Boekgegevens
Titel: First English reading book: Engelsch leesboek voor instituten, gymnasiën en hoogere burgerscholen: met Nederlandsche woordenlijst
Auteur: Herrig, Ludwig
Uitgave: Arnhem: J. Voltelen, 1869 *
Auteursrechten: Zie auteursrechten
Citeerinstructie: Bijzondere Collecties van de Universiteit van Amsterdam, UBM: IWO 513 H 21
URL: https://schoolmuseum.uba.uva.nl/bookid/LCSM_204683
Onderwerp: Taal- en letterkunde naar afzonderlijke talen: Engelse taalkunde
Trefwoord: Leesvaardigheid, Engels, Leermiddelen (vorm)
* jaar van uitgave niet op de gebruikelijke wijze verkregen, mogelijk betreft het een schatting
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31
"William was by no means behind his people;
he was, like them, a kind of amphibious
animal, and was as much at home in a
boat as on a horse. There was scarcely
a day passed that he did not sail out to
sea; and sometimes he would, with only a
few choice companions, venture almost out
of sight of land. Seeing this, some of his
former enemies determined to take ad-
vantage of any disaster that might befall
him, and, if possible, destroy him. William
knew no fear, young as he was, and dis-
dained to deprive himself of his sea-born
pleasures by putting himself to any incon-
venience on their account. So, one line
day, attended only by two sailors and four
companions, he entered his bark for a sail
down the coast.
'It was a lovely summer's day in the
month of July,' as says the old chronicle,
^when Duke William went forth unto the
sea with four companions, for sport and
recreation on the waters, and he was soon
far off, so that the white speck of his sail
faded from the sight. Now it so happened
that Ruric, the Lord of Aquitaine, was in
these parts, and being in deadly feud with
the Dukes of Normandy, thought the time
was come for him to have ample vengeance
for the wrongs they had done him. So he
and some of his vassals, when they saw-
Duke William depart from the shore, took
to boat, and went in the direction that the
Duke had taken, being resolved to waylay
him, or in some way or other to discom-
fort him, hoping that the winds and the
waves would be their helpmates in this
wicked work. Now it so turned out, and,
as it seemed, to their luck, that soon after
Duke William had crossed to the middle
of that strait or sea which divideth England
from France, that a storm of thunder arose,
which was so great and mighty, and withal
so terrible, that the barque in which Duke
William rode was mightily oppressed and
shaken ; while that in w hich lluric had em-
barked, by being much larger and stronger
built, withstood the fury of the winds and
seas without much hurt. When she saw
that the heir of Normandy's boat was em-
perilled, she drew towards her and offered
help, Lord Ruric beckoning with his hand
for Duke William to come to him. But
when William saw who it was that beckon-
ed to him, he refrained himself, Tor,' said
he, 'neither the winds, nor the seas, nor
even this tempest, are greater enemies to
me and mine than they are.' And so,
seeing that there were strong men on
board who willed his destruction, he took
council with his fellows, and they deter-
mined to resist the wrong that was intended
for them. While they were in consult-
ation, Lord Ruric directed his men to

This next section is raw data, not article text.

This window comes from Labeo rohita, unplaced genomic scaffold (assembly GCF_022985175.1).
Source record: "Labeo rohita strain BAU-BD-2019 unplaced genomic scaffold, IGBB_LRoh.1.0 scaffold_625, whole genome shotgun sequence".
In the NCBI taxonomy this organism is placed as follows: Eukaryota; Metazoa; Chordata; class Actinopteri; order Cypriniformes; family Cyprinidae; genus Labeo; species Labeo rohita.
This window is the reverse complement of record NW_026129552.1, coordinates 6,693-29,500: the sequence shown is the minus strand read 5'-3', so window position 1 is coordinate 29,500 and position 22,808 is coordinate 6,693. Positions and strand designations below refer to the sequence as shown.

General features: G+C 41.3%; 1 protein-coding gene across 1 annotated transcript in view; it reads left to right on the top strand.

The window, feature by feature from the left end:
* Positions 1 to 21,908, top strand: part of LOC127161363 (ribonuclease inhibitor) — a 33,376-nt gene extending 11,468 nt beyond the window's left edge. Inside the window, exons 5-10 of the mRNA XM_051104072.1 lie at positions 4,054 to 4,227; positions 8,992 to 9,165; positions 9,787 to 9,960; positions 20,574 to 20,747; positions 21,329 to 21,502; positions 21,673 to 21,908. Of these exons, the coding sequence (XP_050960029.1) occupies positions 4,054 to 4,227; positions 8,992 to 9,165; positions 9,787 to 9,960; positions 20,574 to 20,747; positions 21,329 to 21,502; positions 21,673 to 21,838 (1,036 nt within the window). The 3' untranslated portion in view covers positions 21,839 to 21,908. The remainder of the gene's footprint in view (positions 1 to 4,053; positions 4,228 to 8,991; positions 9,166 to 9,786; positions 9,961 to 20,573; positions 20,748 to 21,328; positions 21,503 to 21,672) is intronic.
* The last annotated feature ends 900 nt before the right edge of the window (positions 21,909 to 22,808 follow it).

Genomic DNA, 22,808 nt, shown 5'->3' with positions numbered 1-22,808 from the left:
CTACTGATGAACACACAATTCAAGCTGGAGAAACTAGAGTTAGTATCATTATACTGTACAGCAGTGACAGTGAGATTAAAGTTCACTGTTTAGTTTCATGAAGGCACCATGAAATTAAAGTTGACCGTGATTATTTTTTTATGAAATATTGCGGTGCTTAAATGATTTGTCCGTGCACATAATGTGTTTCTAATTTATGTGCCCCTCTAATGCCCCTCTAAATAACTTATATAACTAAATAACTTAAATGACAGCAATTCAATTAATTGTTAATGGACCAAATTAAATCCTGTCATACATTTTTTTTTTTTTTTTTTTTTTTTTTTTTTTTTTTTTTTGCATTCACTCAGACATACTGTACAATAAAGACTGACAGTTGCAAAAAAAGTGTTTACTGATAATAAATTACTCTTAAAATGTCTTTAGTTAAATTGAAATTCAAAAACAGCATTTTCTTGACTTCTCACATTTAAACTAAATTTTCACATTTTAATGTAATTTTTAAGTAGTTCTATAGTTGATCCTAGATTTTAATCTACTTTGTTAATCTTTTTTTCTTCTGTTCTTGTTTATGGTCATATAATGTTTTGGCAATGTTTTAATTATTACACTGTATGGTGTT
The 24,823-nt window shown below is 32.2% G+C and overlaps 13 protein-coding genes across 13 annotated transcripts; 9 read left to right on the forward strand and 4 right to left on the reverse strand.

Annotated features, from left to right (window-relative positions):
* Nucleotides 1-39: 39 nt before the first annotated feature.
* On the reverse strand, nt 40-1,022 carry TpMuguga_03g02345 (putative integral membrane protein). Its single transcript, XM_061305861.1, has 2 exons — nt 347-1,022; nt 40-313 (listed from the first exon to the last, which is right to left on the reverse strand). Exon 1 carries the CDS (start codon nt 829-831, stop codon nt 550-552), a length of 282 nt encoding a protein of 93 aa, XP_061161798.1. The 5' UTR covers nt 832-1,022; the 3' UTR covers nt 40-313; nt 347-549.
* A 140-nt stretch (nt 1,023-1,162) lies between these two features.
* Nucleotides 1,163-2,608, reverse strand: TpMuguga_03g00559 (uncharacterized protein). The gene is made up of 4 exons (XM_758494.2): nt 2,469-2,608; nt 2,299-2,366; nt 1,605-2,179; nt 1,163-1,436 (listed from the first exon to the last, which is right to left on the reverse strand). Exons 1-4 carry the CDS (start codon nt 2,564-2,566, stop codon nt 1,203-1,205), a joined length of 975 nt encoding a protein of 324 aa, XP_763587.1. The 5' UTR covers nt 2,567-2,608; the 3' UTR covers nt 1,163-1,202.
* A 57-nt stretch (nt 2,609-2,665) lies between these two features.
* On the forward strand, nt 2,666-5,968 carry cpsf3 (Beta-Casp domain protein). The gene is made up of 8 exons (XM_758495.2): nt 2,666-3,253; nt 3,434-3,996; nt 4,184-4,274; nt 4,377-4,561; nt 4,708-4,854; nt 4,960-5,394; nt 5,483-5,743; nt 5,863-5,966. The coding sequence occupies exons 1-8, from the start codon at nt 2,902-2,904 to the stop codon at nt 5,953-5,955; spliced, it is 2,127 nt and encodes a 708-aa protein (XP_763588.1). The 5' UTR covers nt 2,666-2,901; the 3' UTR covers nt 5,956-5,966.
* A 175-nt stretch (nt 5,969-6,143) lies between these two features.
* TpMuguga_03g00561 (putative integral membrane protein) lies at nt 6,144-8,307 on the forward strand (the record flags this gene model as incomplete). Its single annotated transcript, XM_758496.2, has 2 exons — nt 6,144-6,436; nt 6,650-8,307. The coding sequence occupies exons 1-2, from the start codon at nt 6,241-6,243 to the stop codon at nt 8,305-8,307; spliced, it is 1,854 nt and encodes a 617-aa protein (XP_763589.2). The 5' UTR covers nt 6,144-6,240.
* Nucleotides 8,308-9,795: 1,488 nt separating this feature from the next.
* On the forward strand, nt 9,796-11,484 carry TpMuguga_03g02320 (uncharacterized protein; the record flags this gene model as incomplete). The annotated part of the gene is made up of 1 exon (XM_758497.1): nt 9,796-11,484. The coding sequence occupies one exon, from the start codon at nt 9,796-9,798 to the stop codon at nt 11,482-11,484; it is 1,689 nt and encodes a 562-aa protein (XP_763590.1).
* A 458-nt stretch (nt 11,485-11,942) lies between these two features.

steer their boat directly on that of Duke
William, so as to cause her to go down,
and the waters to flow over her. But, when
our Duke saw this, he turned his barque's
head to the foe, and when they came in
contact with them, he leaped courageously
on board, and, with a blow of his sword,
clave the skull of Ruric, who fell down as
one dead in the boat. He then called upon
the others to surrender themselves, which
they did speedily, and were made prisoners
to this stout lad's courage, and were taken
into Falaise, and, because that they did not
attempt any further harm to the Duke, he
set them at liberty, and they became
united to him and his forces, and did many-
things valiantly afterwards in his favour,
and went with him in his expedition to
England some years after, and did him
much service.'
By such conduct, Duke William was
greatly recommended to his subjects, and,
in the year 1046, he, being then nineteen
years old, took into his own hands the
reins of government. He selected the most
confidential, as well as the most prudent
and intelligent of his friends, to advise with
him in his government, and banished from
his presence all those whose characters were
stained with vice. He disowned those vas-
sals who had taken part in revolts, and
enacted severe laws against murderers and
incendiaries; all the well-disposed cheerfully
obeyed his commands, and the people at
large rejoiced in the edict he had made.
41. THE BATTLE OF HASTINGS.
Harold led his victorious army to York,
and while he was there holding a royal
banquet, tidings came of the landing of the
duke of Normandy in Sussex; for William,
after he had assembled his army, had been
detained an entire month by contrary winds,
and a storm had afterwards shattered his
fleet; circumstances which, though he thought
otherwise at the time, had been greatly in
his favour, for the month's delay gave the king
of Norway time to land and thus draw Har-
old and his troops away to the north, and
the storm had prevented the English fleet
from keeping the sea. He therefore land-
ed without opposition at Pevensey in Sus-
sex. In jumping out of his galley it is
said he stumbled and fell. As this might
be regarded as an ill omen, the soldier
who raised him, seeing his hands full of